6The new Federal Energy Regulatory Commission was asked yesterday to take restrictive steps against natural gas producers before the advent of cold weather to prevent possible "panic" prices being imposed on unregulated gas.

The Natural Gas Consumers Coalition - a recent formed collective of consumer groups, labor unions and public officials - petitioned the commission to use its authority to increase the flow of gas in regulated interstate pipelines and curtail the flow of natural gas to higher-priced interstate markets.

The coalition charged that consumers had to pay unregulated price for emergency gas supplies last winter because the Federal Power Commission, the predecessor of the FERC, failed to use its authority to move more available natural gas into the regulated interstate market by putting a stop to gas producer practices that favored intrastate markets.

"The only way to get gas was to bribe it out of the [unregulated] intrastate market. We say it is not necessary to pay blackmail prices in order to get gas that we are entitled by law to get at the already too-high controlled prices," said James Flug, director of Energy Action, a public-advocacy group.

Specifically, the coalition asked the FERC to prevent interstate producers from favoring higher-priced intrastate markets; to end diversions of offshore gas by producers to deliver to the national pipelines all the gas they originally agreed to supply.

Moreover, it asked the commission to take another look at the FPC's July, 1976, decision to raise regulated price for new gas from 52 cents to $1.42 per unit.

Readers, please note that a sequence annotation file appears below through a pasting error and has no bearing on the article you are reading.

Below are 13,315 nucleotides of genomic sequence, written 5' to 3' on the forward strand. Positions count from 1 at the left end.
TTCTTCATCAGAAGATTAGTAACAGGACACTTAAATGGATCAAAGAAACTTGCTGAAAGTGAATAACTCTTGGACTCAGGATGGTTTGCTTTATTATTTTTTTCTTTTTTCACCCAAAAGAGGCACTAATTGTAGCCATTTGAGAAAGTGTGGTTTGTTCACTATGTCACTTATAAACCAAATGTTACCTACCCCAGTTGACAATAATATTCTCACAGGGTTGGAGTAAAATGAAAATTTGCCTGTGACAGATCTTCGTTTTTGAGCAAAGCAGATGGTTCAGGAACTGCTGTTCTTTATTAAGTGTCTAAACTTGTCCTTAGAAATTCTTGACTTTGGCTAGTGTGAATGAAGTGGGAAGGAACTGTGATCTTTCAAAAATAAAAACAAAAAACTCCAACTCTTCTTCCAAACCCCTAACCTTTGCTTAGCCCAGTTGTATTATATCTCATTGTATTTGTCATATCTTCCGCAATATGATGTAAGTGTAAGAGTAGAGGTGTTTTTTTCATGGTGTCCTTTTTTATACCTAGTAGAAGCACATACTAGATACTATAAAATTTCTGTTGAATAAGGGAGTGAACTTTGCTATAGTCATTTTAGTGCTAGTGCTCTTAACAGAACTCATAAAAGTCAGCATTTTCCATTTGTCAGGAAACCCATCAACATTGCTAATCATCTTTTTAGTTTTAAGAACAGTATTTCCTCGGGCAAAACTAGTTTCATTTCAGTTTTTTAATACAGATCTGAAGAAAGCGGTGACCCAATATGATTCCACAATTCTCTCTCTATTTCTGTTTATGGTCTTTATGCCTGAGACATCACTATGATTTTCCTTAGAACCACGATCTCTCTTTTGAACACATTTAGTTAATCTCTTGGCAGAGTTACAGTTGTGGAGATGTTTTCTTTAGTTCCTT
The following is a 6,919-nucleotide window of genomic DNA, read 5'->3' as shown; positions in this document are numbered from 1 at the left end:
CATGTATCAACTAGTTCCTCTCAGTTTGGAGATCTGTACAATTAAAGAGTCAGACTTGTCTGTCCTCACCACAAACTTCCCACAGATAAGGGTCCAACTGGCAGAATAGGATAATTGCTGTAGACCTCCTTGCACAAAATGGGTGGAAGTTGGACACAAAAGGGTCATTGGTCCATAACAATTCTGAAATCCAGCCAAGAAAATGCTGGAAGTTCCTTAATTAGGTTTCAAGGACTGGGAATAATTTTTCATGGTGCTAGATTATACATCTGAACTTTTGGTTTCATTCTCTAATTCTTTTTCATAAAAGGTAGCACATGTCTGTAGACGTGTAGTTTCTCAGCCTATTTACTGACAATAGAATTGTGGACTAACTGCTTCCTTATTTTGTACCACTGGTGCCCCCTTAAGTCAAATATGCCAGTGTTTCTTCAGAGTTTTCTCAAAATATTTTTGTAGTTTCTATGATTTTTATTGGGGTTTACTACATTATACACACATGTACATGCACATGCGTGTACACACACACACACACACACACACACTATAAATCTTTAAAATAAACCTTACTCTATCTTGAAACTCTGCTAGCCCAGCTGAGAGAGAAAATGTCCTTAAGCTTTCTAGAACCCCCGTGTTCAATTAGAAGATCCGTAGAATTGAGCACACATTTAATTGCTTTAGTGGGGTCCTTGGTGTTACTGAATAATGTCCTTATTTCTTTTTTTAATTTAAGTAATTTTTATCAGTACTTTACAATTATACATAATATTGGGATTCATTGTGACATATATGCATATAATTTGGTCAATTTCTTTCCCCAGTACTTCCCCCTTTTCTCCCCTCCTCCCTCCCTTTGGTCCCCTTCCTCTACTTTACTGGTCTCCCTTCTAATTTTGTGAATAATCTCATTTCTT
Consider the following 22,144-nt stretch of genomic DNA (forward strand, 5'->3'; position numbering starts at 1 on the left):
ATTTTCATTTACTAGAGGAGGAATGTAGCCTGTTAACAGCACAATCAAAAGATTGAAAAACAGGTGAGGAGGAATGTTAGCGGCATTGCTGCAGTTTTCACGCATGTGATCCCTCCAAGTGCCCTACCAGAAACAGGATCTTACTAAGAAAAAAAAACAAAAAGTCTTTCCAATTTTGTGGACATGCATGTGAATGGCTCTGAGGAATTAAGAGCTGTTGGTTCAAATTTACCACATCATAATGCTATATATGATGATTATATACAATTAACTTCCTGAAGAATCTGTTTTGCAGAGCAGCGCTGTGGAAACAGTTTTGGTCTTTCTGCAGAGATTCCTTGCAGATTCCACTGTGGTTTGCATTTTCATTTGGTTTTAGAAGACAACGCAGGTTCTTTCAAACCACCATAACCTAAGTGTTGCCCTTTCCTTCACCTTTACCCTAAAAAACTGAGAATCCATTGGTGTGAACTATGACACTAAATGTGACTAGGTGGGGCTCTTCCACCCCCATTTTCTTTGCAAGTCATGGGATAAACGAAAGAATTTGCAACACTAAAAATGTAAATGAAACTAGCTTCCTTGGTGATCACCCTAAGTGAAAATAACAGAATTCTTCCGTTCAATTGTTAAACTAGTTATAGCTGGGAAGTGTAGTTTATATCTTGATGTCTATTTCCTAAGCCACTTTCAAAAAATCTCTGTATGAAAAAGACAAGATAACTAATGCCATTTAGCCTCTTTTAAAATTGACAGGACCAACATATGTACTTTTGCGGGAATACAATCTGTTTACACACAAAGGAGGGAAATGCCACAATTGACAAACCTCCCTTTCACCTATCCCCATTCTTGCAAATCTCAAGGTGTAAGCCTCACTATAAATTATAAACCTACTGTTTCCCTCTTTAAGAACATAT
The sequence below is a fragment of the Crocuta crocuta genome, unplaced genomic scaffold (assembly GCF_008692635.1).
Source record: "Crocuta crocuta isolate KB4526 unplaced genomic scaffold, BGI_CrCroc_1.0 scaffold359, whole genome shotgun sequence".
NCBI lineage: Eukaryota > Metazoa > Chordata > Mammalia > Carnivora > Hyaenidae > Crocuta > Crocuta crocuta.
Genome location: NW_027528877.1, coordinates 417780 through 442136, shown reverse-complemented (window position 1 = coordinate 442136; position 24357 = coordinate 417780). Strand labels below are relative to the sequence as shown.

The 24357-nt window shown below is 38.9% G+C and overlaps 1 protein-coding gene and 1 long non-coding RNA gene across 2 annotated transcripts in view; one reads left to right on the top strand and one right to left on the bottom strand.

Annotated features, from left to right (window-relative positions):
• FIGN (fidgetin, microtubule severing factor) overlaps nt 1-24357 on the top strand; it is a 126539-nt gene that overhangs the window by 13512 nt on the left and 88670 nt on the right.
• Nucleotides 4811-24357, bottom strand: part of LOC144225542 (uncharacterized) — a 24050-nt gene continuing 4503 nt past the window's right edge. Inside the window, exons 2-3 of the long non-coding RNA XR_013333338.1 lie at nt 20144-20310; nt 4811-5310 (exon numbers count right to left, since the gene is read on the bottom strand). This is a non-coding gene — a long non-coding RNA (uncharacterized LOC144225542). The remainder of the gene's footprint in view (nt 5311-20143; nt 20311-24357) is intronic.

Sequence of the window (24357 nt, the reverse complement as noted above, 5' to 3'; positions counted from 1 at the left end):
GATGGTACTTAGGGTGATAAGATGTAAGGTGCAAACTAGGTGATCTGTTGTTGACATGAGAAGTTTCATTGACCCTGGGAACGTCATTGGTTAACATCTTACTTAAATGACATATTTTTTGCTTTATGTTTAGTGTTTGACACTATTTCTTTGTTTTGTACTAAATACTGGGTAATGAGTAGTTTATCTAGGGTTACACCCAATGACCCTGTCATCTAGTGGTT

That decision has been upheld by the U. S. Court of Appeals, and the price currently is $1.47. Moreover, President Carter's proposed energy bill, which originally sought a unit price of $1.75, would codify with existing price scheme.

Since the new commission's inception, Charles Curtis, its chairman, has taken an increasingly acti ve role in trying to assure that interstate natural gas distributors will have sufficient reserves to meet the winter's need, an effort that some signers of the petition acknowledged at a news conference yesterday at the Capitol.

But they also said that because of the uncertainty of gas regulation provisions in the energy bill, urgent action on the petition was necessary as colder weather nears.

Rep. Toby Moffet (D-Conn.), a member of the House-Senate energy bill conference, and one of 19-congressmen to sign the petition, said, "It's possible we might not even finish on natural gas. The conference could end in deadlock . . . with winter on us, it's important this petition is acted upon."

Lee White, an attorney and former FPC chairman, said the FERC could act within 30 days to adopt the measures contained in the petition, thereby increasing regulated gas supplies.

Also supporting the petition, which procedurally is equivalent to a law-suit, are Congress Watch, the Consumer Federation of America's energy policy task force, a number of country governments and state public service commissions and about three dozen state consumer and public-advocacy groups.